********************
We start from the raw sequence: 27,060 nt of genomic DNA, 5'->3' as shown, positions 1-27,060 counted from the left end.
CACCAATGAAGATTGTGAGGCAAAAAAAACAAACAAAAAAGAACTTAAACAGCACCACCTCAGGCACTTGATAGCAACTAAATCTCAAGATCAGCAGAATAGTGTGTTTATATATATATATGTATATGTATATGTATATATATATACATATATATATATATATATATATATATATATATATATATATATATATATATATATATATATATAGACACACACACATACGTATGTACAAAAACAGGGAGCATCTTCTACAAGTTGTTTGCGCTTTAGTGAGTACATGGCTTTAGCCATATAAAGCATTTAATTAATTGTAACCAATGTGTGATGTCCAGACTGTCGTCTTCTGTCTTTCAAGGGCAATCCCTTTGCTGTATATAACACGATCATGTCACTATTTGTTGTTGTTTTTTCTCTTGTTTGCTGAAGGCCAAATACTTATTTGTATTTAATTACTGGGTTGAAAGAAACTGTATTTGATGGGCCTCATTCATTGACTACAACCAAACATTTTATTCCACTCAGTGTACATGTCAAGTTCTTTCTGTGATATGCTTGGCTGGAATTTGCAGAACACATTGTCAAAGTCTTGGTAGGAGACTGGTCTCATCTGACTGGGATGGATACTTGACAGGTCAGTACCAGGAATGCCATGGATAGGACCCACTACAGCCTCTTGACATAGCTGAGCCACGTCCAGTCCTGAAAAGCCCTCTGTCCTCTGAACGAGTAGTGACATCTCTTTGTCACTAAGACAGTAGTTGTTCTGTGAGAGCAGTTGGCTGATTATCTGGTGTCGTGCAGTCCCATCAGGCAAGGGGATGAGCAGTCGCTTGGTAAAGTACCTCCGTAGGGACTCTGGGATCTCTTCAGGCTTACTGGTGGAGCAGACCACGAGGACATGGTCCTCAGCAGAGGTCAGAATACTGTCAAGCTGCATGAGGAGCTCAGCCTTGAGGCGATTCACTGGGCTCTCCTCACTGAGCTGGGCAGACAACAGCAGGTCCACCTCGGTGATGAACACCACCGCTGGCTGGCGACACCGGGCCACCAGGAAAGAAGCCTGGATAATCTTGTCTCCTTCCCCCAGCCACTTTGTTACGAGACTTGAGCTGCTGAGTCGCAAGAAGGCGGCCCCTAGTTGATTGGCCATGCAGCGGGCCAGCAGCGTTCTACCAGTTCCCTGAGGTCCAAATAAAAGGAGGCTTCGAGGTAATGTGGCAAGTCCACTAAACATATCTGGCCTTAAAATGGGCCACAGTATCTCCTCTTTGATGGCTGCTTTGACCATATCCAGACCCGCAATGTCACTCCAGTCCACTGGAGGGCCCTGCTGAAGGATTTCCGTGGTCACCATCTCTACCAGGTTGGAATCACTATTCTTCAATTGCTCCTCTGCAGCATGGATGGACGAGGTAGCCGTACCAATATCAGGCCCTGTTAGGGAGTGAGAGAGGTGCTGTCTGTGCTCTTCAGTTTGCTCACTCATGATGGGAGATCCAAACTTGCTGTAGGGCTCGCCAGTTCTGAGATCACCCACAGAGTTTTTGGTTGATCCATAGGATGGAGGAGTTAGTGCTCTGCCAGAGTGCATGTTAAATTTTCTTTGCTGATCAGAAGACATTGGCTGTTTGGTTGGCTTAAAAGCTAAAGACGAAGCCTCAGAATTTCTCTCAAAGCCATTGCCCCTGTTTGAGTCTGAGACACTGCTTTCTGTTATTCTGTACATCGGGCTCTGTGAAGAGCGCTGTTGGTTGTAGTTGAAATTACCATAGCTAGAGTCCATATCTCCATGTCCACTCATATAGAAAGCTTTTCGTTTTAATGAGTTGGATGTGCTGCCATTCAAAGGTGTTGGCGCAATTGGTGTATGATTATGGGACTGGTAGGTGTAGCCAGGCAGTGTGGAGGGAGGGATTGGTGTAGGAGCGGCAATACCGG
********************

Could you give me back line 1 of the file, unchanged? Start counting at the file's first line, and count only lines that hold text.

We start from the raw sequence: 27,060 nt of genomic DNA, 5'->3' as shown, positions 1-27,060 counted from the left end.